Sociology 16 Education MCQ

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A photo of thousands of people in a stadium during a megachurh ceremony
Religions come in many forms, such as this large megachurch. (Photo courtesy of ToBeDaniel/Wikimedia Commons)

Why do sociologists study religion? For centuries, humankind has sought to understand and explain the “meaning of life.” Many philosophers believe this contemplation and the desire to understand our place in the universe are what differentiate humankind from other species. Religion, in one form or another, has been found in all human societies since human societies first appeared. Archaeological digs have revealed ritual objects, ceremonial burial sites, and other religious artifacts. Social conflict and even wars often result from religious disputes. To understand a culture, sociologists must study its religion.

What is religion? Pioneer sociologist Émile Durkheim described it with the ethereal statement that it consists of “things that surpass the limits of our knowledge” (1915). He went on to elaborate: Religion is “a unified system of beliefs and practices relative to sacred things, that is to say set apart and forbidden, beliefs and practices which unite into one single moral community, called a church, all those who adhere to them” (1915). Some people associate religion with places of worship (a synagogue or church), others with a practice (confession or meditation), and still others with a concept that guides their daily lives (like dharma or sin). All these people can agree that religion    is a system of beliefs, values, and practices concerning what a person holds sacred or considers to be spiritually significant.

Does religion bring fear, wonder, relief, explanation of the unknown or control over freedom and choice? How do our religious perspectives affect our behavior? These are questions sociologists ask and are reasons they study religion. What are peoples' conceptions of the profane and the sacred? How do religious ideas affect the real-world reactions and choices of people in a society?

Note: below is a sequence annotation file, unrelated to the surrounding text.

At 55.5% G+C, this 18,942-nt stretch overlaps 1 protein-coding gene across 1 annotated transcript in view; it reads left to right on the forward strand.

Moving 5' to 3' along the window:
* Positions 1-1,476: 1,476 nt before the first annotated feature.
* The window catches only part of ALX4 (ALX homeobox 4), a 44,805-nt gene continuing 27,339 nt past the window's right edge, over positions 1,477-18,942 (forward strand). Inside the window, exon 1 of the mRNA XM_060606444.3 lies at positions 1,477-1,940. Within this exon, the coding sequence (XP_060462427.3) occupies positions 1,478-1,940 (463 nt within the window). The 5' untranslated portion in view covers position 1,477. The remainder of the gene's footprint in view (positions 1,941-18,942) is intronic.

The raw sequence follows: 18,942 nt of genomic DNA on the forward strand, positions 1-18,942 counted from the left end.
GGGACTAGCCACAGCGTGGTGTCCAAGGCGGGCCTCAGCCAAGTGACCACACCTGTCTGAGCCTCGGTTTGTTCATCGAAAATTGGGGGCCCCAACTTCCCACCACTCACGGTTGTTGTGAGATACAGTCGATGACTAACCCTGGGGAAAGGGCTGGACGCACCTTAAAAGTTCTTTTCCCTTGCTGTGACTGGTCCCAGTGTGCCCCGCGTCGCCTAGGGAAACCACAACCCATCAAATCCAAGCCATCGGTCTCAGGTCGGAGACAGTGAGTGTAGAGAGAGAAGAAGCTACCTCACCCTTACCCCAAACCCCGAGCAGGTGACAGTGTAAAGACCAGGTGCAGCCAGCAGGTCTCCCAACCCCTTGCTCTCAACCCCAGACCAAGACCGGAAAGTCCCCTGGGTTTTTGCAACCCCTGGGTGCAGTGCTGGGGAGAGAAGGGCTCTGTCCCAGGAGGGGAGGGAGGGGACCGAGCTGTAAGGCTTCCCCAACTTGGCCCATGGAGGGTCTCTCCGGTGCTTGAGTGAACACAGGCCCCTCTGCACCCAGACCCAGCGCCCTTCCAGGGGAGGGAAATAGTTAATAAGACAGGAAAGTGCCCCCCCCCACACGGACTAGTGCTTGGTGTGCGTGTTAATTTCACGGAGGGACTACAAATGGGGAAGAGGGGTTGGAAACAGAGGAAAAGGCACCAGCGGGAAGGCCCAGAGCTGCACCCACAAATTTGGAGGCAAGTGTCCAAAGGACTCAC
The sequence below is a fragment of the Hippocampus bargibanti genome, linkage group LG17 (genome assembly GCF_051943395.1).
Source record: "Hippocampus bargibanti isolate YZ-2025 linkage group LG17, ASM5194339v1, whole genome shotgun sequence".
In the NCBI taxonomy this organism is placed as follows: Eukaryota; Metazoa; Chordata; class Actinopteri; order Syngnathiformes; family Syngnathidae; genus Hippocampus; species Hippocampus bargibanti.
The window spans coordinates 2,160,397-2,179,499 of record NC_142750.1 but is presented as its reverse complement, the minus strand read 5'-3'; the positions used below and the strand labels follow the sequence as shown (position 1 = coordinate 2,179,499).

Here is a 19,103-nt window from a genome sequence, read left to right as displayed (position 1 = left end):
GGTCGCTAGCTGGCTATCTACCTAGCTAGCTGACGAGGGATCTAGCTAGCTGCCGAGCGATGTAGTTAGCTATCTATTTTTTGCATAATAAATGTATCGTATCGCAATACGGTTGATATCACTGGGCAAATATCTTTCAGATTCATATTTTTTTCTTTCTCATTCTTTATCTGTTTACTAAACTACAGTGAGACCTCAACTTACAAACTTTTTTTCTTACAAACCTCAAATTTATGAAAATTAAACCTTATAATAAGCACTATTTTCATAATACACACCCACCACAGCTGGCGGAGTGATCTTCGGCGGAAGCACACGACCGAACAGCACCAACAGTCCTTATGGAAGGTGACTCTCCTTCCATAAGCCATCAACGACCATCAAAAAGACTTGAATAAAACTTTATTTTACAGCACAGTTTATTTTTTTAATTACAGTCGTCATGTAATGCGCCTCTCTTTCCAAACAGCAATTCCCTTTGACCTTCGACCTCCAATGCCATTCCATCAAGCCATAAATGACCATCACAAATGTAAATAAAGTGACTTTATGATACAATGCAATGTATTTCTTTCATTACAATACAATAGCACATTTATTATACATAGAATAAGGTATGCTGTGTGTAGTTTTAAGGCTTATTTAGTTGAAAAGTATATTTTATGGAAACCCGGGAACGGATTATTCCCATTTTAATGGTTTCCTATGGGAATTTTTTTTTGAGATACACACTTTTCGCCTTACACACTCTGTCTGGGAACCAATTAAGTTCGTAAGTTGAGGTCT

Religion can also serve as a filter for examining other issues in society and other components of a culture. For example, after the terrorist attacks of September 11, 2001, it became important for teachers, church leaders, and the media to educate Americans about Islam to prevent stereotyping and to promote religious tolerance. Sociological tools and methods, such as surveys, polls, interviews, and analysis of historical data, can be applied to the study of religion in a culture to help us better understand the role religion plays in people’s lives and the way it influences society.

References

Durkheim, Émile. 1947 [1915]. The Elementary Forms of Religious Life , translated by J. Swain. Glencoe, IL: Free Press.


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Sociology 16 Education MCQ
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19 Pages
2015
English US
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Sample Questions from the Sociology 16 Education MCQ Quiz

Question: What are the major factors affecting education systems throughout the world?

Choices:

Resources and money

Student interest

Teacher interest

Transportation

Question: Which theory of education focuses on the ways in which education maintains the status quo?

Choices:

Conflict theory

Feminist theory

Functionalist theory

Symbolic interactionism

Question: Learning from classmates that most students buy lunch on Fridays is an example of ________.

Choices:

cultural transmission

educational access

formal education

informal education

Question: The 1972 case Mills v. Board of Education of the District of Columbia set a precedent for __________.

Choices:

access to education

average spending on students

desegregation of schools

teacher salary

Question: What term describes the assignment of students to specific education programs and classes on the basis of test scores, previous grades, or perceived ability?

Choices:

Hidden curriculum

Labeling

Self-fulfilling prophecy

Tracking

Question: Informal education _________________.

Choices:

describes when students teach their peers

refers to the learning of cultural norms

only takes place at home

relies on a planned instructional process

Question: What do nations that are top-ranked in science and math have in common?

Choices:

They are all in Asia.

They recruit top teachers.

They spend more money per student.

They use cutting-edge technology in classrooms.

Question: Because she plans on achieving success in marketing, Tammie is taking courses on managing social media. This is an example of ________.

Choices:

cultural innovation

social control

social placement

socialization

Question: Which theory of education focuses on the labels acquired through the educational process?

Choices:

Conflict theory

Feminist theory

Functionalist theory

Symbolic interactionism

Question: Functionalist theory sees education as serving the needs of _________.

Choices:

families

society

the individual

all of the above

Question: Which of the following is not a manifest function of education?

Choices:

Cultural innovation

Courtship

Social placement

Socialization

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